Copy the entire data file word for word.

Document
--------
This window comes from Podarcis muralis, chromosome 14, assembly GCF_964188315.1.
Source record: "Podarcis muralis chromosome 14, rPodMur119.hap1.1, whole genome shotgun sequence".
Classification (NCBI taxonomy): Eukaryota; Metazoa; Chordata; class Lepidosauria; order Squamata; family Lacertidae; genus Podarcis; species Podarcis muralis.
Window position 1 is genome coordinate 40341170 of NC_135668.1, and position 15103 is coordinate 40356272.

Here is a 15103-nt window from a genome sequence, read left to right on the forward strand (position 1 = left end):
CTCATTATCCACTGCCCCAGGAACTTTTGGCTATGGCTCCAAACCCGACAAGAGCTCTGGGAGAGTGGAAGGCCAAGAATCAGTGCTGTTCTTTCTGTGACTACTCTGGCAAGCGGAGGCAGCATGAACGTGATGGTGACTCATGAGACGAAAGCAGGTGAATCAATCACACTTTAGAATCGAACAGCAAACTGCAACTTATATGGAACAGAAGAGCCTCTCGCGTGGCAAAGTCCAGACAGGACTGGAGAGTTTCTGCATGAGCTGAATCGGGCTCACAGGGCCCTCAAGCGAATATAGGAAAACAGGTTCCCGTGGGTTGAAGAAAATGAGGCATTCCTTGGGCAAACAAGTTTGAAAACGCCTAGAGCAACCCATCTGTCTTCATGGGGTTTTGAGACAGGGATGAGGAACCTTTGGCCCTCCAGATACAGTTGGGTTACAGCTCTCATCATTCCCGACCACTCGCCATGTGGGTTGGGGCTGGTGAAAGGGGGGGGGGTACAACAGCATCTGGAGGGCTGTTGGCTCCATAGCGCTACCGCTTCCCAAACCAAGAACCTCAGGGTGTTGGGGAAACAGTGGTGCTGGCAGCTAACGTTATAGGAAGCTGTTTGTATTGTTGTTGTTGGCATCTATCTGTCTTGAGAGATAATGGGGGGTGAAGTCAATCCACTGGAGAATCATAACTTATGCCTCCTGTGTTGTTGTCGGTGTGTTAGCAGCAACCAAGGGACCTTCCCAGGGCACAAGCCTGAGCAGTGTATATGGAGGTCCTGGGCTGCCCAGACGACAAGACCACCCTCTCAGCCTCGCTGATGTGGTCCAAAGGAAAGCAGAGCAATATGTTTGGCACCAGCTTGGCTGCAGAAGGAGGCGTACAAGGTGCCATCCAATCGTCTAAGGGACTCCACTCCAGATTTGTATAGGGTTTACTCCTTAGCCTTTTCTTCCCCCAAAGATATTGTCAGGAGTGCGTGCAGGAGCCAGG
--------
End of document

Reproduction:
This window comes from Podarcis muralis, chromosome 14, assembly GCF_964188315.1.
Source record: "Podarcis muralis chromosome 14, rPodMur119.hap1.1, whole genome shotgun sequence".
Classification (NCBI taxonomy): Eukaryota; Metazoa; Chordata; class Lepidosauria; order Squamata; family Lacertidae; genus Podarcis; species Podarcis muralis.
Window position 1 is genome coordinate 40341170 of NC_135668.1, and position 15103 is coordinate 40356272.

Here is a 15103-nt window from a genome sequence, read left to right on the forward strand (position 1 = left end):
CTCATTATCCACTGCCCCAGGAACTTTTGGCTATGGCTCCAAACCCGACAAGAGCTCTGGGAGAGTGGAAGGCCAAGAATCAGTGCTGTTCTTTCTGTGACTACTCTGGCAAGCGGAGGCAGCATGAACGTGATGGTGACTCATGAGACGAAAGCAGGTGAATCAATCACACTTTAGAATCGAACAGCAAACTGCAACTTATATGGAACAGAAGAGCCTCTCGCGTGGCAAAGTCCAGACAGGACTGGAGAGTTTCTGCATGAGCTGAATCGGGCTCACAGGGCCCTCAAGCGAATATAGGAAAACAGGTTCCCGTGGGTTGAAGAAAATGAGGCATTCCTTGGGCAAACAAGTTTGAAAACGCCTAGAGCAACCCATCTGTCTTCATGGGGTTTTGAGACAGGGATGAGGAACCTTTGGCCCTCCAGATACAGTTGGGTTACAGCTCTCATCATTCCCGACCACTCGCCATGTGGGTTGGGGCTGGTGAAAGGGGGGGGGGTACAACAGCATCTGGAGGGCTGTTGGCTCCATAGCGCTACCGCTTCCCAAACCAAGAACCTCAGGGTGTTGGGGAAACAGTGGTGCTGGCAGCTAACGTTATAGGAAGCTGTTTGTATTGTTGTTGTTGGCATCTATCTGTCTTGAGAGATAATGGGGGGTGAAGTCAATCCACTGGAGAATCATAACTTATGCCTCCTGTGTTGTTGTCGGTGTGTTAGCAGCAACCAAGGGACCTTCCCAGGGCACAAGCCTGAGCAGTGTATATGGAGGTCCTGGGCTGCCCAGACGACAAGACCACCCTCTCAGCCTCGCTGATGTGGTCCAAAGGAAAGCAGAGCAATATGTTTGGCACCAGCTTGGCTGCAGAAGGAGGCGTACAAGGTGCCATCCAATCGTCTAAGGGACTCCACTCCAGATTTGTATAGGGTTTACTCCTTAGCCTTTTCTTCCCCCAAAGATATTGTCAGGAGTGCGTGCAGGAGCCAGG